She knocked his hand away. “You’re needed inside. Leave the barrier to me.”

“You don’t know if it’ll work—”


“It will work,” she snarled. “I’m the expendable one, Rowan.”

“You are heir to the throne of—”

“Right now, I am a woman who has a power that might save lives. Let me do this. Help the others.”

Rowan looked at the ward-­stones, at the fortress and the sentries scrambling to help below. Weighing, calculating. At last, Rowan said, “Do not engage them. You focus on that darkness and keeping it away from the barrier, and that’s it. Hold the line, Aelin.”

But she didn’t want to hold the line—­not when her enemy was so close. Not when the weight of those souls at Calaculla and Endovier pressed on her, screaming as loudly as the soldiers inside the fortress. She had failed all of them. She had been too late. And it was enough. But she nodded, like the good soldier Rowan believed she was, and said, “Understood.”

“They will attack you the moment you set foot outside the barrier,” he said, releasing her arm. Her magic began to boil in her veins. “Have a shield ready.”

“I know” was her only answer as she neared the barrier and the swirling dark beyond. The curving stones of the gateway loomed, and she drew the sword from her back with her right hand, her left hand enveloped in flame.

Nehemia’s people, butchered. Her own people, butchered. Her people.

Celaena stepped under the archway of stones, magic zinging and kissing her skin. Just a few steps would take her outside the barrier. She could feel Rowan lingering, waiting to see if she would survive the first moments. But she would—­she was going to burn these things into ash and dust.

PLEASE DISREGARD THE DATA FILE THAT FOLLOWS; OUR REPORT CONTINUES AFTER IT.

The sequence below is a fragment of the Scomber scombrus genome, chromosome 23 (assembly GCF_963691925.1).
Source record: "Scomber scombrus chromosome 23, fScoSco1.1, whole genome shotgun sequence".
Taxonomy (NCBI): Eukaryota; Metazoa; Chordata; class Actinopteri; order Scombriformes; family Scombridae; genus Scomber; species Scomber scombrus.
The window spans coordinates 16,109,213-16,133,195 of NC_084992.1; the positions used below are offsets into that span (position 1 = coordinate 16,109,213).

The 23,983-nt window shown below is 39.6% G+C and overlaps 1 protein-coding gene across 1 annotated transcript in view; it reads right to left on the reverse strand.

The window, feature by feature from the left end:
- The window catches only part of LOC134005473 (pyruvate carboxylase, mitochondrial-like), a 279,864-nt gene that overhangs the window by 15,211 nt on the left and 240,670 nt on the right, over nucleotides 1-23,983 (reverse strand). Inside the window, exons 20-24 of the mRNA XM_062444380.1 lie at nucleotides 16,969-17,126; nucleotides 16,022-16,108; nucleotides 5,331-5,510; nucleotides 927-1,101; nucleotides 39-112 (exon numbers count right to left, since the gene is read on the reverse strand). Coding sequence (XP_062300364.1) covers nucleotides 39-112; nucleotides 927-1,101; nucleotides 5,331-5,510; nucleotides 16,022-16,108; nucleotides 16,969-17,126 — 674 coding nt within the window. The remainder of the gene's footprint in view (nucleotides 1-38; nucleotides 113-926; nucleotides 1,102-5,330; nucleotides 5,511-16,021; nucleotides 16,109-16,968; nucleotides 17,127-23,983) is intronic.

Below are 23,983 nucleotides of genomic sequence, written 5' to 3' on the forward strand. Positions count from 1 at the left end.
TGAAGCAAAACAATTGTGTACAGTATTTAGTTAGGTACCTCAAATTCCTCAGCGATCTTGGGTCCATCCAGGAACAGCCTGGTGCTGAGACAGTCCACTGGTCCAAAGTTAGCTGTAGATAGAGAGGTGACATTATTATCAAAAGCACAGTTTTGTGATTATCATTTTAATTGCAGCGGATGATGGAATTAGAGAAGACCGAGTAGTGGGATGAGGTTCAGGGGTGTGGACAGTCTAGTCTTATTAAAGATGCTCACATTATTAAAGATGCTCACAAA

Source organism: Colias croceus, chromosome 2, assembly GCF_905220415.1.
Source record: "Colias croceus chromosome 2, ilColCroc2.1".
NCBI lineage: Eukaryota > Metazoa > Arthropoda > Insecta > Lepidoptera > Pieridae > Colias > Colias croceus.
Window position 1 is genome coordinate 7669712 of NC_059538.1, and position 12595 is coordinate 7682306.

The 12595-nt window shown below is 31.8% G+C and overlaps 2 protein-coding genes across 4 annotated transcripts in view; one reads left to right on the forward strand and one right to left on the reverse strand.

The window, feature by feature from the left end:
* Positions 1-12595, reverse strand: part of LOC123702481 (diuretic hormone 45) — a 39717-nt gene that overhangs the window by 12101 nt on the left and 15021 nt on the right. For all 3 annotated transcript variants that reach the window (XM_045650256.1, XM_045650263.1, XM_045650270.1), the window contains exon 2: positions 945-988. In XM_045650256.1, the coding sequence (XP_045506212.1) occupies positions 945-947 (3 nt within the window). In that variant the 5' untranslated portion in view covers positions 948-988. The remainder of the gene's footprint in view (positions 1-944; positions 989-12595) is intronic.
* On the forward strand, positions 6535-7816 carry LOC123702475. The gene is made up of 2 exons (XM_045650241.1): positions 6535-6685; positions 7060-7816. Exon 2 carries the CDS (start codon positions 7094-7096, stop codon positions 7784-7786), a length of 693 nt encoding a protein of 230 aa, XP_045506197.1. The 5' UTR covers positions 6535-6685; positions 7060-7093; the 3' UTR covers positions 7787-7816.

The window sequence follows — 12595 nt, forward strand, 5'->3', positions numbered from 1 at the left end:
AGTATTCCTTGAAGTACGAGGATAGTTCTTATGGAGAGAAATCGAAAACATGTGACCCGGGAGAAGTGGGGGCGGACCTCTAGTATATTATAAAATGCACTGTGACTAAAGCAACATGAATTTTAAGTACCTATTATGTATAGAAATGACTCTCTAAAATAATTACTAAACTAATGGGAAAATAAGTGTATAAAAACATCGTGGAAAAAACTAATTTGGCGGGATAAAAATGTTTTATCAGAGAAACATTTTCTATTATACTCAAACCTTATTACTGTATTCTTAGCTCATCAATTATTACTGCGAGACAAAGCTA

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This was the least she owed those murdered in Endovier and Calaculla—­the least she could do, after so long. A monster to destroy monsters.

The flames on her left hand burned brighter as Celaena stepped beyond the archway and into the beckoning abyss.


The darkness lashed at Celaena the moment she passed beyond the invisible barrier.

A wall of flame seared across the spear of blackness, and, just as she’d gambled, the blackness recoiled. Only to strike again, swift as an asp.

She met it blow for blow, willing the fire to spread, a wall of red and gold encasing the barrier behind her. She ignored the reek of the creatures, the hollowness of the air at her ears, the overwhelming throbbing in her head, so much worse beyond the protection of the wards, especially now that all three creatures ­were gathered. But she did not give them one inch, even as blood began trickling from her nose.

The darkness lunged for her, simultaneously assaulting the wall, punching holes through her flame. She patched them by reflex, allowing the power to do as it willed, but with the command to protect—­to keep that barrier shielded. She took another step beyond the stone gateway.

Narrok was nowhere to be seen, but the three creatures ­were waiting for her.